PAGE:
• Competition amongst free stock photo sites
  • Partnerships with big companies
  • Importance of social proof
  • Cash flow over innovation
  • Productivity & work ethic

Links & resources mentioned in the episode

This podcast episode was produced by Oscar Hamilton.

Succeeding In a Crowded Market with Dinesh Agarwal of RecurPost

Dinesh Agarwal is the founder of RecurPost, a social media scheduling and post recycling tool. Even though there is a lot of competition in the space, find out how Dinesh used it to his advantage.

Some questions I ask:

  • What were the first steps you took to get RecurPost off the ground?
  • How did you get your first users?
  • What have been the biggest challenges you’ve had to overcome?
  • Why did you decide to have a physical office over remote?
  • How does your typical workday look like?

Things we talk about:

  • A creative way to validate your idea
  • How to make sure your building the right features for your product in the beginning
  • Challenges with building a product top of other platforms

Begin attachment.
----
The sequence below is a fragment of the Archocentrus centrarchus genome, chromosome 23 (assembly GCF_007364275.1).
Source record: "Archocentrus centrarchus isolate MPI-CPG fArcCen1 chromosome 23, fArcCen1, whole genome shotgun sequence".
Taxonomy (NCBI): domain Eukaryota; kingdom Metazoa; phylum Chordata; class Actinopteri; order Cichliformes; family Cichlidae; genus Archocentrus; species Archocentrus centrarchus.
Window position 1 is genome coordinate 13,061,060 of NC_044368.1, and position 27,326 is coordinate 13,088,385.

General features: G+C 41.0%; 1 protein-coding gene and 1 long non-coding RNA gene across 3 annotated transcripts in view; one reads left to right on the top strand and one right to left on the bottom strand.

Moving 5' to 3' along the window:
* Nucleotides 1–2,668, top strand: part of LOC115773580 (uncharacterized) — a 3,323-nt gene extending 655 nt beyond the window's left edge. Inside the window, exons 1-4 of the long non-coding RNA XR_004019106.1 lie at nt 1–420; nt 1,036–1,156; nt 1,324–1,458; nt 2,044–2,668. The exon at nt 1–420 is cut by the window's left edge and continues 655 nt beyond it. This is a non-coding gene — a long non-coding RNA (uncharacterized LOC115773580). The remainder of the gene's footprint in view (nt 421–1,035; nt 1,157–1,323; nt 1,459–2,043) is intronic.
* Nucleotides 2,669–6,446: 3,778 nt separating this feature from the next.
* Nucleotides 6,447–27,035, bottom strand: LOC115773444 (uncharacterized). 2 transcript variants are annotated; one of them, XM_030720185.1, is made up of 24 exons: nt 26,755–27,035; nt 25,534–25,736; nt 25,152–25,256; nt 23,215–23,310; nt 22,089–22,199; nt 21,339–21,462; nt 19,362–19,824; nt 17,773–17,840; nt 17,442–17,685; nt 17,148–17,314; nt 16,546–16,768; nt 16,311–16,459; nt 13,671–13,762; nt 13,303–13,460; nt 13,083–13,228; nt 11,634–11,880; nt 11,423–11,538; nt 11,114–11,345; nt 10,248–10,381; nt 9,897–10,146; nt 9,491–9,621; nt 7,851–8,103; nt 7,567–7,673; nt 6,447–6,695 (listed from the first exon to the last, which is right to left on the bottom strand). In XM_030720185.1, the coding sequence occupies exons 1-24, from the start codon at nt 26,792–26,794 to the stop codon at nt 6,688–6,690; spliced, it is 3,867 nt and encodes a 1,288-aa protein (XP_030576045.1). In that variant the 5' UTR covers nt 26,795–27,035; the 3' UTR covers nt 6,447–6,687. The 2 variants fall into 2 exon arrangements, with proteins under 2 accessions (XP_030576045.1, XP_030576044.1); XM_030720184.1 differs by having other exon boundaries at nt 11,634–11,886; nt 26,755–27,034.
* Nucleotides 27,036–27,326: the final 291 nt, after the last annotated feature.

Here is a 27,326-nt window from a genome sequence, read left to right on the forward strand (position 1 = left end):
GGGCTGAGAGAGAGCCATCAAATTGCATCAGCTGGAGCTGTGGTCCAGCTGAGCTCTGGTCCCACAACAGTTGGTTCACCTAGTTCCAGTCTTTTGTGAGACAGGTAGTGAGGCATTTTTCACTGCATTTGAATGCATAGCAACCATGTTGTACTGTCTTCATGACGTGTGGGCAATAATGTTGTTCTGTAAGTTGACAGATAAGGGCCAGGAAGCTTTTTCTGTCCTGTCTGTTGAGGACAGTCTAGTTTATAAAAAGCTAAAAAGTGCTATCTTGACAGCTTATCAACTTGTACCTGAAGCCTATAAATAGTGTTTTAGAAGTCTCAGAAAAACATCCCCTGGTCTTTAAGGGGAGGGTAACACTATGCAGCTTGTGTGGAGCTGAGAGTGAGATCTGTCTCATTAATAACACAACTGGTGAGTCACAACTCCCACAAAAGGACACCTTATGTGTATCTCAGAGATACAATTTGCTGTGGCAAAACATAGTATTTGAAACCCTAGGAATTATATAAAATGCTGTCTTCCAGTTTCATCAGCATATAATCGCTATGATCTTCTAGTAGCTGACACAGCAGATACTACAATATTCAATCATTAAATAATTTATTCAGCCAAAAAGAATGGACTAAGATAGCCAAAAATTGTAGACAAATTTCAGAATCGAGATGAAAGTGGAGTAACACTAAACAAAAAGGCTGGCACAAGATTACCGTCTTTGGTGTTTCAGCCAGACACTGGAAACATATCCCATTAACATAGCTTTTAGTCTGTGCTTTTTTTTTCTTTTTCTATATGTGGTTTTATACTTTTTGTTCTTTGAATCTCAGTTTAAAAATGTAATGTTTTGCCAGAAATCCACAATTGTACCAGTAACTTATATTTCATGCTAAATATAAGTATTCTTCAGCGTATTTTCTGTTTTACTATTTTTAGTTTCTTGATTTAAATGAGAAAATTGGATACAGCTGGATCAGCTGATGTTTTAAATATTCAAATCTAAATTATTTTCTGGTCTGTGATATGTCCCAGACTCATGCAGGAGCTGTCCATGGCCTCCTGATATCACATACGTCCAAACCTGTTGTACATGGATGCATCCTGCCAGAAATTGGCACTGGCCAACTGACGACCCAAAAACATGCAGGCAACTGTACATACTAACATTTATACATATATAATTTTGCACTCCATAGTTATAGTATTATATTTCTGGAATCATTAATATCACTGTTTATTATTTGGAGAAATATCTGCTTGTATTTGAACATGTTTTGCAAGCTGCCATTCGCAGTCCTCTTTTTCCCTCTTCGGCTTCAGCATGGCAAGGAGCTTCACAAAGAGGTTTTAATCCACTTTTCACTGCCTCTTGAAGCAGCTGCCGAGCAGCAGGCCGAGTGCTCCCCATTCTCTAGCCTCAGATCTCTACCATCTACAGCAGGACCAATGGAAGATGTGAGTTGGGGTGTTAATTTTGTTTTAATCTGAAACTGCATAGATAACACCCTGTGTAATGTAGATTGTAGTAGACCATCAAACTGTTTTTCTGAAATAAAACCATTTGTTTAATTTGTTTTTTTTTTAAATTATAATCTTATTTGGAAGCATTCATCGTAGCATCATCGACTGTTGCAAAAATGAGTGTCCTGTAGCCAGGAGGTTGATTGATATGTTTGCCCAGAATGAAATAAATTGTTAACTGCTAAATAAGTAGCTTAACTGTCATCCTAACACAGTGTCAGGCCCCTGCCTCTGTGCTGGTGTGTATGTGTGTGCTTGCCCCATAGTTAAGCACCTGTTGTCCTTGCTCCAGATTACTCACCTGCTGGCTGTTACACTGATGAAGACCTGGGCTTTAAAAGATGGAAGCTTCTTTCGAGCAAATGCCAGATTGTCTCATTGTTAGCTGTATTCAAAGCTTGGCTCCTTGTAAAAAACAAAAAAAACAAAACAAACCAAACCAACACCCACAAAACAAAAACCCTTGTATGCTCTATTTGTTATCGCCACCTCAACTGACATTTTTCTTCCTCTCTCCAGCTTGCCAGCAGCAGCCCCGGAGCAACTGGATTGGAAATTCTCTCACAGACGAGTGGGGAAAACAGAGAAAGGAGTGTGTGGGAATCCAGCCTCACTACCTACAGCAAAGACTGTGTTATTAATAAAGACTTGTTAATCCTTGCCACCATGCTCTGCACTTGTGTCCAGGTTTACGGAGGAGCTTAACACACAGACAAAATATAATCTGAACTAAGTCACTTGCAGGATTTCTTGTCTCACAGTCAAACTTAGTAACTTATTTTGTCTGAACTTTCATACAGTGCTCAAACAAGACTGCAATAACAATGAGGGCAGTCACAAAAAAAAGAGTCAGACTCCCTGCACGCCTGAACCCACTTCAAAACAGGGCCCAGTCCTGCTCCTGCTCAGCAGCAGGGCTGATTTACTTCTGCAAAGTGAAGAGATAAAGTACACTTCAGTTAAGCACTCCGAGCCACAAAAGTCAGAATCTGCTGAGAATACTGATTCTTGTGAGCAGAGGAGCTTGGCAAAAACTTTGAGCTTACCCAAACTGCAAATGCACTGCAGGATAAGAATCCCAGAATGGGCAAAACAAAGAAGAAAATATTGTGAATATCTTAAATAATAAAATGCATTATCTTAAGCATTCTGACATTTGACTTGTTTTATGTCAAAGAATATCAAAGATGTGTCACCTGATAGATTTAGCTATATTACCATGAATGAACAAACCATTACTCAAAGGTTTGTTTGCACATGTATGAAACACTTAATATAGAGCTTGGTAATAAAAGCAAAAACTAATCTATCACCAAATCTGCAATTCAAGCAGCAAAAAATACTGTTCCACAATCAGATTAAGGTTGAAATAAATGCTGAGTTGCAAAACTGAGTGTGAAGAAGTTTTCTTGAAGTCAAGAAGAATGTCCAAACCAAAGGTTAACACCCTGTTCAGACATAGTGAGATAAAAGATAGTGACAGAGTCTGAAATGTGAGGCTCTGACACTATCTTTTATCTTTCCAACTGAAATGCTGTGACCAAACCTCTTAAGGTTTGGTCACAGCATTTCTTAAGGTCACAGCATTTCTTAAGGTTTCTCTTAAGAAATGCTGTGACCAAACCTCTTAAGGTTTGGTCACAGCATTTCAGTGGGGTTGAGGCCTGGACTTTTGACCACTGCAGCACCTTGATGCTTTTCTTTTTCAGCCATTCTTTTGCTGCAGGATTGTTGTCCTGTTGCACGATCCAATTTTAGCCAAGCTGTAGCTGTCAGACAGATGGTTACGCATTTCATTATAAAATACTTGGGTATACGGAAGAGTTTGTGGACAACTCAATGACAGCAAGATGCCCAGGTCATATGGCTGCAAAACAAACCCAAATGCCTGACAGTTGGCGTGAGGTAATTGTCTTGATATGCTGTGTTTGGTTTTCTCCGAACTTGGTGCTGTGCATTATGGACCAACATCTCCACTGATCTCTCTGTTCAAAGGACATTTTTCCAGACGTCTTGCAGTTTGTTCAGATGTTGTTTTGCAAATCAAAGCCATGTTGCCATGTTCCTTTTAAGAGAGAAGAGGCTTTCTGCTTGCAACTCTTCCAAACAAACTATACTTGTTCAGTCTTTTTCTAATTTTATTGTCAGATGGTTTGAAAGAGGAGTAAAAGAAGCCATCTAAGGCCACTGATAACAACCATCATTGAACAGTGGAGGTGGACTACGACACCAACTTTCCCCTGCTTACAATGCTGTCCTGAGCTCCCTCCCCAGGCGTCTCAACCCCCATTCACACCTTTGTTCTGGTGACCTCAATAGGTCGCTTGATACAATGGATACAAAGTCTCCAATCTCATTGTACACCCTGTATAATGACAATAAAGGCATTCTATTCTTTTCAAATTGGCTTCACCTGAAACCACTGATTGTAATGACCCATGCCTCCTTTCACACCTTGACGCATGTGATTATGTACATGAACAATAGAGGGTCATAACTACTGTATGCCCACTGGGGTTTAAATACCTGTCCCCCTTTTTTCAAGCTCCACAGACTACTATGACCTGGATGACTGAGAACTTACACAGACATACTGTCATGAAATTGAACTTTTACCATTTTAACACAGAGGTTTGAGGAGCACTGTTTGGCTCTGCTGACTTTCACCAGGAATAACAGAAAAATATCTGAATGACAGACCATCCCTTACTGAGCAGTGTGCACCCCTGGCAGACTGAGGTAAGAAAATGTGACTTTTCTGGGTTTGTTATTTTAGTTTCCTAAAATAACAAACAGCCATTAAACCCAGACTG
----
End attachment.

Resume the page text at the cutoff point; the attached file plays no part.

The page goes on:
• Marketing your business with a small budget
  • How to run a productive team

Links & resources mentioned in the episode

Helping People Create Their Own Netflix with PJ Taei of UScreen

PJ Taei is the founder of UScreen, a video platform that lets people launch their own streaming service. UScreen is serving more than 1000 customers including ToysRus, Wanderlust, and Zumba. Find out how PJ started this business and made it profitable.

Some questions I ask:

  • What were the first steps you took you get UScreen off the ground?
  • Should people learn how to code or outsource development?
  • How did you get your initial customers?
  • Is your success because of luck or grind?
  • How does your workday look like?
  • What advice would you give to people who want to start an online hustle?

Things we talk about:

  • Starting a hosting company before UScreen
  • Validating a business idea
  • Building a successful remote team
  • Productivity and work ethic
  • Importance of your competition

Links & resources mentioned in the episode

  • UScreen
  • Book recommended: ReWork by Jason Fried and David Heinemeier Hansson

Successfully Scaling a Two Sided Market Place with John Doherty of Credo

John Doherty is the founder of Credo, a service that connects businesses with vetted agencies and consultants. It all got started in 2013, and with just two years, John was able to take it full-time. The business is currently bringing in $25,000/mo.

Some questions I ask:

  • What was your content marketing strategy in the beginning?
  • How did you got your first 2-3 clients?